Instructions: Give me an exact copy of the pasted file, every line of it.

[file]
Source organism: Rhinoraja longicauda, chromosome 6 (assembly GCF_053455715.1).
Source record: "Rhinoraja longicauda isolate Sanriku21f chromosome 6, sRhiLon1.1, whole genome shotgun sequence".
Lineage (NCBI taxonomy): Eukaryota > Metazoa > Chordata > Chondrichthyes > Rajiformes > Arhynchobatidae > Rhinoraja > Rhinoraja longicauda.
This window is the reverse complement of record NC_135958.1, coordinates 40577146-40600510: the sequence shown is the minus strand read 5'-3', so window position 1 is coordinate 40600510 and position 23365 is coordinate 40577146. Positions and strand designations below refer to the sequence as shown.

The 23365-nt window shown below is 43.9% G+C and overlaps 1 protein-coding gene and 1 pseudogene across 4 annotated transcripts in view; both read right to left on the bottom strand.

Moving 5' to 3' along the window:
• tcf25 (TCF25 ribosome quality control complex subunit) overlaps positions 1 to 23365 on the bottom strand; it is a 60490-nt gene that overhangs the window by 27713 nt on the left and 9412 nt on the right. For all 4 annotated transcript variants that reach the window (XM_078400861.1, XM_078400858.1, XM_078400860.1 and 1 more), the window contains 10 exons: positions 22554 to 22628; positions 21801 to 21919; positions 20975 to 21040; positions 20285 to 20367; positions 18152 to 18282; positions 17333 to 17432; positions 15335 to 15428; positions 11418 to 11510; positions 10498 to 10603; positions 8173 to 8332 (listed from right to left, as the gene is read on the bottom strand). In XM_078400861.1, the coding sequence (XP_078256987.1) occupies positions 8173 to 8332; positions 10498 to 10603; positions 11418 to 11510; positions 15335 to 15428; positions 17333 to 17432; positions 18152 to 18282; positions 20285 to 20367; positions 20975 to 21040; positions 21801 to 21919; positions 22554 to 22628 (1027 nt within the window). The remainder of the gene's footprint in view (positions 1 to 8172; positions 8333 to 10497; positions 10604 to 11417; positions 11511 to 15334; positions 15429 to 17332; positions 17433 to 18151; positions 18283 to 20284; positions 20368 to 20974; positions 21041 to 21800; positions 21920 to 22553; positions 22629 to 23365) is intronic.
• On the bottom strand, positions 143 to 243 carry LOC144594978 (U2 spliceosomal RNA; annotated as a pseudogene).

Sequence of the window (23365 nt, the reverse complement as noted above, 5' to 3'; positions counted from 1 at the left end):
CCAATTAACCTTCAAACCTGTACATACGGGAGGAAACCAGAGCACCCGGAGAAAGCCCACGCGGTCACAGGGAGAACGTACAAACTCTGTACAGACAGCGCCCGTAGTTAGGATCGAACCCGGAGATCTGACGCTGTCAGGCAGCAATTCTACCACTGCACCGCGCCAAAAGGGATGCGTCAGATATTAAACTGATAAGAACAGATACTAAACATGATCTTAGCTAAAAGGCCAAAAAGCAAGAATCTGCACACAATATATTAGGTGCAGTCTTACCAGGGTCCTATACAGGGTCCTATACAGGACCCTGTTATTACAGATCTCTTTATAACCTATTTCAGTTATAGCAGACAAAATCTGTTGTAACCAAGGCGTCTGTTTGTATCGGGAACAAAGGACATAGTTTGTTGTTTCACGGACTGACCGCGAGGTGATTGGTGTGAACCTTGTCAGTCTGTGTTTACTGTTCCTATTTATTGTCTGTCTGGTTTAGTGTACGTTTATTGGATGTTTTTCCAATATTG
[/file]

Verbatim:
Source organism: Rhinoraja longicauda, chromosome 6 (assembly GCF_053455715.1).
Source record: "Rhinoraja longicauda isolate Sanriku21f chromosome 6, sRhiLon1.1, whole genome shotgun sequence".
Lineage (NCBI taxonomy): Eukaryota > Metazoa > Chordata > Chondrichthyes > Rajiformes > Arhynchobatidae > Rhinoraja > Rhinoraja longicauda.
This window is the reverse complement of record NC_135958.1, coordinates 40577146-40600510: the sequence shown is the minus strand read 5'-3', so window position 1 is coordinate 40600510 and position 23365 is coordinate 40577146. Positions and strand designations below refer to the sequence as shown.

The 23365-nt window shown below is 43.9% G+C and overlaps 1 protein-coding gene and 1 pseudogene across 4 annotated transcripts in view; both read right to left on the bottom strand.

Moving 5' to 3' along the window:
• tcf25 (TCF25 ribosome quality control complex subunit) overlaps positions 1 to 23365 on the bottom strand; it is a 60490-nt gene that overhangs the window by 27713 nt on the left and 9412 nt on the right. For all 4 annotated transcript variants that reach the window (XM_078400861.1, XM_078400858.1, XM_078400860.1 and 1 more), the window contains 10 exons: positions 22554 to 22628; positions 21801 to 21919; positions 20975 to 21040; positions 20285 to 20367; positions 18152 to 18282; positions 17333 to 17432; positions 15335 to 15428; positions 11418 to 11510; positions 10498 to 10603; positions 8173 to 8332 (listed from right to left, as the gene is read on the bottom strand). In XM_078400861.1, the coding sequence (XP_078256987.1) occupies positions 8173 to 8332; positions 10498 to 10603; positions 11418 to 11510; positions 15335 to 15428; positions 17333 to 17432; positions 18152 to 18282; positions 20285 to 20367; positions 20975 to 21040; positions 21801 to 21919; positions 22554 to 22628 (1027 nt within the window). The remainder of the gene's footprint in view (positions 1 to 8172; positions 8333 to 10497; positions 10604 to 11417; positions 11511 to 15334; positions 15429 to 17332; positions 17433 to 18151; positions 18283 to 20284; positions 20368 to 20974; positions 21041 to 21800; positions 21920 to 22553; positions 22629 to 23365) is intronic.
• On the bottom strand, positions 143 to 243 carry LOC144594978 (U2 spliceosomal RNA; annotated as a pseudogene).

Sequence of the window (23365 nt, the reverse complement as noted above, 5' to 3'; positions counted from 1 at the left end):
CCAATTAACCTTCAAACCTGTACATACGGGAGGAAACCAGAGCACCCGGAGAAAGCCCACGCGGTCACAGGGAGAACGTACAAACTCTGTACAGACAGCGCCCGTAGTTAGGATCGAACCCGGAGATCTGACGCTGTCAGGCAGCAATTCTACCACTGCACCGCGCCAAAAGGGATGCGTCAGATATTAAACTGATAAGAACAGATACTAAACATGATCTTAGCTAAAAGGCCAAAAAGCAAGAATCTGCACACAATATATTAGGTGCAGTCTTACCAGGGTCCTATACAGGGTCCTATACAGGACCCTGTTATTACAGATCTCTTTATAACCTATTTCAGTTATAGCAGACAAAATCTGTTGTAACCAAGGCGTCTGTTTGTATCGGGAACAAAGGACATAGTTTGTTGTTTCACGGACTGACCGCGAGGTGATTGGTGTGAACCTTGTCAGTCTGTGTTTACTGTTCCTATTTATTGTCTGTCTGGTTTAGTGTACGTTTATTGGATGTTTTTCCAATATTG